Veteran Returns to the Skies in B-24 Bomber

B-24 Liberators in Formation, 1980. Source: Wikipedia/ Public Domain

The last time Willard Hunzeker flew in a B-24, it was 1945. World War II was nearing its end, and the 22-year-old navigator was on his 33rd and final mission.

On Friday, more than 70 years after that flight, 95-year-old Hunzeker was surprised by friends with the opportunity to fly in the last fully-operational B-24J Liberator in the world.

“At 95, it’s going to be a little different than 22,” he said. “I hope the body can stand it.”

Hunzeker knew that the Collings Foundation was flying him to Omaha’s Eppley Airfield to look at WWII-era aircraft. He only learned that he would get to ride in one as they were preparing the plane for takeoff.

“It’s bringing back memories,” Hunzeker said before the flight. “I don’t excite very easily.” The excitement eventually got to him, and he needed a handkerchief. “I flew 33 missions in one of these.”

After he was deployed to England in 1944, he was sent all over Europe – including Germany and France.

He grew up in Humboldt, Nebraska on the family farm. Before deploying to Europe, he was stationed in Liberal, Kansas. He would occasionally take a plane and circle over his home. “I can still see my father and mother and sister waving from down below,” he said.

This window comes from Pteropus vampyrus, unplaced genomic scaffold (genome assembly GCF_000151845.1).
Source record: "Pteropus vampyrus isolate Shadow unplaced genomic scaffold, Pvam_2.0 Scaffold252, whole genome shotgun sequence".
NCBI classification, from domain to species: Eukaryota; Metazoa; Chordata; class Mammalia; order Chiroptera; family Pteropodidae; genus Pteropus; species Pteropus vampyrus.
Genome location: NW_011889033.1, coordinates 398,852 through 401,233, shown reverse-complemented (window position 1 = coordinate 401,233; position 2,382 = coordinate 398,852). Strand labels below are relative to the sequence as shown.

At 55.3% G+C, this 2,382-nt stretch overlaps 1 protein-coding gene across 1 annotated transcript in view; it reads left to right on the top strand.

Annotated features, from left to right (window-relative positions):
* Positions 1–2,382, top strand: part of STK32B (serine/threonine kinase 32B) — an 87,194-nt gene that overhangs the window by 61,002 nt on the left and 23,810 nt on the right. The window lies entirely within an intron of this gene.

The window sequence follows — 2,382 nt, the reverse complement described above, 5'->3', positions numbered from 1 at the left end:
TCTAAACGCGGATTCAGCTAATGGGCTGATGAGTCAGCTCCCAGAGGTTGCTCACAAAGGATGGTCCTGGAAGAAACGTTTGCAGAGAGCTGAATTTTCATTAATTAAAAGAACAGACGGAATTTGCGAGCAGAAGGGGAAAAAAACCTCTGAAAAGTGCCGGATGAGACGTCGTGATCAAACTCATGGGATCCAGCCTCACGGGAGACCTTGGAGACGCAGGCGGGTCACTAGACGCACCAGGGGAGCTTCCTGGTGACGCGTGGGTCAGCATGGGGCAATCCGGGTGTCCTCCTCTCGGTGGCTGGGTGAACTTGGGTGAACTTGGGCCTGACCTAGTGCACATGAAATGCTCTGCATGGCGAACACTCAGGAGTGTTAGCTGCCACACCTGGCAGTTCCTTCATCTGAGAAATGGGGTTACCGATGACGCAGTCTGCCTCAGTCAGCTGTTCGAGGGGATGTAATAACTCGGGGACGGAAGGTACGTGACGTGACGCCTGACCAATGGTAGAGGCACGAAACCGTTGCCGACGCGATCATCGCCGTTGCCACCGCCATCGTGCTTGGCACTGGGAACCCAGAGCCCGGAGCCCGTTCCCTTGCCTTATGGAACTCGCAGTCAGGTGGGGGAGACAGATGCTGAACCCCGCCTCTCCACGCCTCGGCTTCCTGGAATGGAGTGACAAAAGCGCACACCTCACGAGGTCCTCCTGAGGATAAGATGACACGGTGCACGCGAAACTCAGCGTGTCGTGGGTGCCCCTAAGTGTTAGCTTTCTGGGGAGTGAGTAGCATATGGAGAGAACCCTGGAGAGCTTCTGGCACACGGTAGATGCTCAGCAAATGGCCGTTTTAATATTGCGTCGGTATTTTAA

Since alcohol was prohibited in Kansas, the pilots would fly to cities that allowed alcohol, and they would come back with cases of it. “It got to be so much trouble,” he said. “When you landed, you had to carry it to your barracks, so we quit.”

Tom Massie, 69, is a neighbour of Hunzeker and his best friend in Wahoo. He was in Omaha, helping with the surprise. “It just about makes me cry,” Massie said before Hunzeker found out about the flight. “He’s a wonderful man.”

The two became close after Hunzeker’s wife died. Massie began talking to Hunzeker about his time in the military.

After being discharged from service, Hunzeker entered the education profession, eventually becoming superintendent of Wahoo Public Schools.

A volunteer asked Hunzeker how the crew went to the bathroom while on a mission. “There were tubes connected to the outside of the plane,” he said. “It’s not quite American Airlines.”

The flight was provided free-of-charge by the Collings Foundation. They also have a B-17 Flying Fortress and a P-51 Mustang on display. The public can pay to walk through the planes or take the 20-minute flight between Lincoln and Omaha.

Michael Dober is a volunteer coordinator with the Collings Foundation. He said that providing the free flights to veterans brings him joy. “When I see the look on that guy’s face,” Dober said, “that’s worth all the money in the world.”

Ian Harvey

Ian Harvey is one of the authors writing for WAR HISTORY ONLINE